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Nothing changes, everything changes

by Richard Millwood published Jun 22, 2008 03:35 PM, last modified Apr 05, 2011 10:05 PM
New teachers were using computers in their own schooling, unlike many pioneers
Granny's Garden screenshot

I once had a group of teacher education students in the middle nineties in the School of Education at Anglia Polytechnic University. This was a typical group of trainee primary teachers - half 18-year-old women, half mature women and one man. I was introducing simulation programs and began with a Granny's Garden - I played the tune from the program and asked the group could they identify it and had they seen it in use in the classroom on school experience visits. Two 18-year-olds piped up "Yes - its Granny's Garden - we've used it". I asked "What were the children doing with it?" They said "We were those children!"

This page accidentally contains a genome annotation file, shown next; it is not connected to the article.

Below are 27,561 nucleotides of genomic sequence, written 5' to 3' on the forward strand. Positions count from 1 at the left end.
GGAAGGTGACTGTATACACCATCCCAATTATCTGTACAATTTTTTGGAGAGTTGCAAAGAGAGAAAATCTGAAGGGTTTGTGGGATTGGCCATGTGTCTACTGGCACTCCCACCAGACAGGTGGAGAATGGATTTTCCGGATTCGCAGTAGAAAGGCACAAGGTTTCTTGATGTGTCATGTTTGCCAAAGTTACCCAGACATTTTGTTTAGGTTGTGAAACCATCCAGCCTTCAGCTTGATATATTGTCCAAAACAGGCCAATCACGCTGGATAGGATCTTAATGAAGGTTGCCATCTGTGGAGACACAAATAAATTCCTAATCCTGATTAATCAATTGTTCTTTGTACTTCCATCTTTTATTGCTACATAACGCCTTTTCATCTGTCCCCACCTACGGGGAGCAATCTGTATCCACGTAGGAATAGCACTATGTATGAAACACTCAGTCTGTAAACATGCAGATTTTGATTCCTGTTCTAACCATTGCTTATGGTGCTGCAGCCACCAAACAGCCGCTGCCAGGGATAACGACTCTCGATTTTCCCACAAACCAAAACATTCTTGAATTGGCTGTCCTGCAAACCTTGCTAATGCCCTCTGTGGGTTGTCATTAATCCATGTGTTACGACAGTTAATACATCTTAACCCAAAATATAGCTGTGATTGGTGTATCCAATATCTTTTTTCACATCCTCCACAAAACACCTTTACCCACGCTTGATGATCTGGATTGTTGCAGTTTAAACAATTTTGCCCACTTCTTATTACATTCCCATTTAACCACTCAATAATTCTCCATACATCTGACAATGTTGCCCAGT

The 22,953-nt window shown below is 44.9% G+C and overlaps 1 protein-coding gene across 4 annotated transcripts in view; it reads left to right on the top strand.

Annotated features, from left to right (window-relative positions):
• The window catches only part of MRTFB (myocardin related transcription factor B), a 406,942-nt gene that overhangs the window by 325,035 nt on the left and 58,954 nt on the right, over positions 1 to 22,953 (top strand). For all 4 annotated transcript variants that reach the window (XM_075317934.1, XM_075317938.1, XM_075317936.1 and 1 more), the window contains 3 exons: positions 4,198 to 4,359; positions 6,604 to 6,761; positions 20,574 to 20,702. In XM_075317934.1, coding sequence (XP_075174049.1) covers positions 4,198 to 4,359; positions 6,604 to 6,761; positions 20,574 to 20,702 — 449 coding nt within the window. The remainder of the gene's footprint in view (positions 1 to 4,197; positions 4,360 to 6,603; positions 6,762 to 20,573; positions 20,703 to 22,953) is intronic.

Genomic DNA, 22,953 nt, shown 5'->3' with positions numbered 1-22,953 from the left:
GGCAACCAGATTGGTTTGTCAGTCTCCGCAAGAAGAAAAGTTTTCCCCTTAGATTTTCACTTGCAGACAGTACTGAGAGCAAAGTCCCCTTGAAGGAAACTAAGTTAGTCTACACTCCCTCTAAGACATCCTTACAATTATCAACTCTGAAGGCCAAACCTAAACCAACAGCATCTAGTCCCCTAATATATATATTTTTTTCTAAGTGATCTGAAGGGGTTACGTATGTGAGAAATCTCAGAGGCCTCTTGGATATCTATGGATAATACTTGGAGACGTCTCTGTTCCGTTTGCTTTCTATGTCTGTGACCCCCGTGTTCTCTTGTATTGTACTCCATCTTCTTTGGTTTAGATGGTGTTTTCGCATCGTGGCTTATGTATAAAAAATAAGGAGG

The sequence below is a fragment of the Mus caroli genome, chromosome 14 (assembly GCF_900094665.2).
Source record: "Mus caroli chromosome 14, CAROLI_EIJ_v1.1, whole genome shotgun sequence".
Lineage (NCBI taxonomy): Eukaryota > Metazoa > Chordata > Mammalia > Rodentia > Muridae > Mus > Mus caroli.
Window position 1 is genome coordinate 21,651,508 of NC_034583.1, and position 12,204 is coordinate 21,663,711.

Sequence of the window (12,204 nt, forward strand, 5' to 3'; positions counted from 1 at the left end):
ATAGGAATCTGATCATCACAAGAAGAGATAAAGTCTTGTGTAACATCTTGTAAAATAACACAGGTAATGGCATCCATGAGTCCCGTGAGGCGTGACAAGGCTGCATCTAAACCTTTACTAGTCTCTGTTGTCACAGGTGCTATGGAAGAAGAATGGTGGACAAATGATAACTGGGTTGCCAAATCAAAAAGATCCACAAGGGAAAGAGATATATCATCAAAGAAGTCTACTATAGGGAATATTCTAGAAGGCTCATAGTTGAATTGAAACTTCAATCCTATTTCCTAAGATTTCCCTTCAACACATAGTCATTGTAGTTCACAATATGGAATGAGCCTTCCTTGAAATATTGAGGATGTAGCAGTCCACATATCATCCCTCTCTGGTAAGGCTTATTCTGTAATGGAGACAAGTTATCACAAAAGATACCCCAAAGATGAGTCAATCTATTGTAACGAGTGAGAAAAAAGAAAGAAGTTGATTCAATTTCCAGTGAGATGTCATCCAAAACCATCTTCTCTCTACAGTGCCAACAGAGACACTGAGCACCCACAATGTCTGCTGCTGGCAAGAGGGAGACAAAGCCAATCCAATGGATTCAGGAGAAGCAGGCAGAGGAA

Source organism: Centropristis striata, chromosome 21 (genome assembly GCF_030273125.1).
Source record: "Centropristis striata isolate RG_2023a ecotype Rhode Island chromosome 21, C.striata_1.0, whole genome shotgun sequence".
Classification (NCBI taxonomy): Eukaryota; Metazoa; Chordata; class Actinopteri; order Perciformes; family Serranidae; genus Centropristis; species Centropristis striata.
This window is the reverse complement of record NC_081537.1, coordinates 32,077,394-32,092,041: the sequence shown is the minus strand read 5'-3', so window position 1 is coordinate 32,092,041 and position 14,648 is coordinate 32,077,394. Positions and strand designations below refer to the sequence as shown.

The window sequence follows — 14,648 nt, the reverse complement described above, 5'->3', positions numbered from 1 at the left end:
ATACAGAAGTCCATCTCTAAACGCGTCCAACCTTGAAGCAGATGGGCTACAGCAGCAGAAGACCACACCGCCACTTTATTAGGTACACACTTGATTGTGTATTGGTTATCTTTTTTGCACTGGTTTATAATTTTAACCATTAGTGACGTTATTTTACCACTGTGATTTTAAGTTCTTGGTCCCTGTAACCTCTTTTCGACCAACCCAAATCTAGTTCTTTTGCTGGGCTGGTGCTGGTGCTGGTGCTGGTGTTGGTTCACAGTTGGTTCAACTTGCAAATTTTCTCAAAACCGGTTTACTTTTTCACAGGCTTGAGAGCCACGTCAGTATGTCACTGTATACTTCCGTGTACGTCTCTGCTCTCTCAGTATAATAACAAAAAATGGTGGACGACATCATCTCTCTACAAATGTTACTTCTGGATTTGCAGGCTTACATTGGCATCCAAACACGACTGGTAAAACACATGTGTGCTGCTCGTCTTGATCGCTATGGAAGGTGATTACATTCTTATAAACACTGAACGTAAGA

Lessons learnt

The lesson for me was, time moves faster than you think, and raises the question of whether they were better able as a generation of teachers to make sense of present and future opportunities than the generation of teachers which preceded them? Should professional development for teachers now be quite different from the past and assume a different level of familiarity?

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